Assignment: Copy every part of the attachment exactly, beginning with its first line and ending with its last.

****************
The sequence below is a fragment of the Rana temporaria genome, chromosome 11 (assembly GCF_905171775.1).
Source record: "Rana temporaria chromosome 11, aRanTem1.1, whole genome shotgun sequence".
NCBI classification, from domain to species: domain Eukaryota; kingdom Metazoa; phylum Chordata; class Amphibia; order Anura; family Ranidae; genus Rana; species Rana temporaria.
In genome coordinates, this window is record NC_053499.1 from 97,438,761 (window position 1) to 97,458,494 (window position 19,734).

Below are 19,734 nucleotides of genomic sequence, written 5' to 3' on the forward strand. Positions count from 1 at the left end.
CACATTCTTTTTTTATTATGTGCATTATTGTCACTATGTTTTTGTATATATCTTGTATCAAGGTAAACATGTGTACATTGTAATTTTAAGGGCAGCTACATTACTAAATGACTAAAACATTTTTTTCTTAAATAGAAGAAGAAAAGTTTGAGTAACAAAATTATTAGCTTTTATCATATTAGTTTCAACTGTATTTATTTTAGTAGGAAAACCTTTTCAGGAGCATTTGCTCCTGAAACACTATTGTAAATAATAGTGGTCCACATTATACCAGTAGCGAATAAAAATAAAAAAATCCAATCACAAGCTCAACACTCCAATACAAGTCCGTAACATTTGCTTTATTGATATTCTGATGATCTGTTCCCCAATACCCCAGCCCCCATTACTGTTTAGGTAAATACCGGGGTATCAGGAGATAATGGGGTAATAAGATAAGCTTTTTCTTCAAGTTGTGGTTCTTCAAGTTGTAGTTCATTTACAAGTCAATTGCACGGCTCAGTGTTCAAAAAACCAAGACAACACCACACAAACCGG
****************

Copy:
The sequence below is a fragment of the Rana temporaria genome, chromosome 11 (assembly GCF_905171775.1).
Source record: "Rana temporaria chromosome 11, aRanTem1.1, whole genome shotgun sequence".
NCBI classification, from domain to species: domain Eukaryota; kingdom Metazoa; phylum Chordata; class Amphibia; order Anura; family Ranidae; genus Rana; species Rana temporaria.
In genome coordinates, this window is record NC_053499.1 from 97,438,761 (window position 1) to 97,458,494 (window position 19,734).

Below are 19,734 nucleotides of genomic sequence, written 5' to 3' on the forward strand. Positions count from 1 at the left end.
CACATTCTTTTTTTATTATGTGCATTATTGTCACTATGTTTTTGTATATATCTTGTATCAAGGTAAACATGTGTACATTGTAATTTTAAGGGCAGCTACATTACTAAATGACTAAAACATTTTTTTCTTAAATAGAAGAAGAAAAGTTTGAGTAACAAAATTATTAGCTTTTATCATATTAGTTTCAACTGTATTTATTTTAGTAGGAAAACCTTTTCAGGAGCATTTGCTCCTGAAACACTATTGTAAATAATAGTGGTCCACATTATACCAGTAGCGAATAAAAATAAAAAAATCCAATCACAAGCTCAACACTCCAATACAAGTCCGTAACATTTGCTTTATTGATATTCTGATGATCTGTTCCCCAATACCCCAGCCCCCATTACTGTTTAGGTAAATACCGGGGTATCAGGAGATAATGGGGTAATAAGATAAGCTTTTTCTTCAAGTTGTGGTTCTTCAAGTTGTAGTTCATTTACAAGTCAATTGCACGGCTCAGTGTTCAAAAAACCAAGACAACACCACACAAACCGG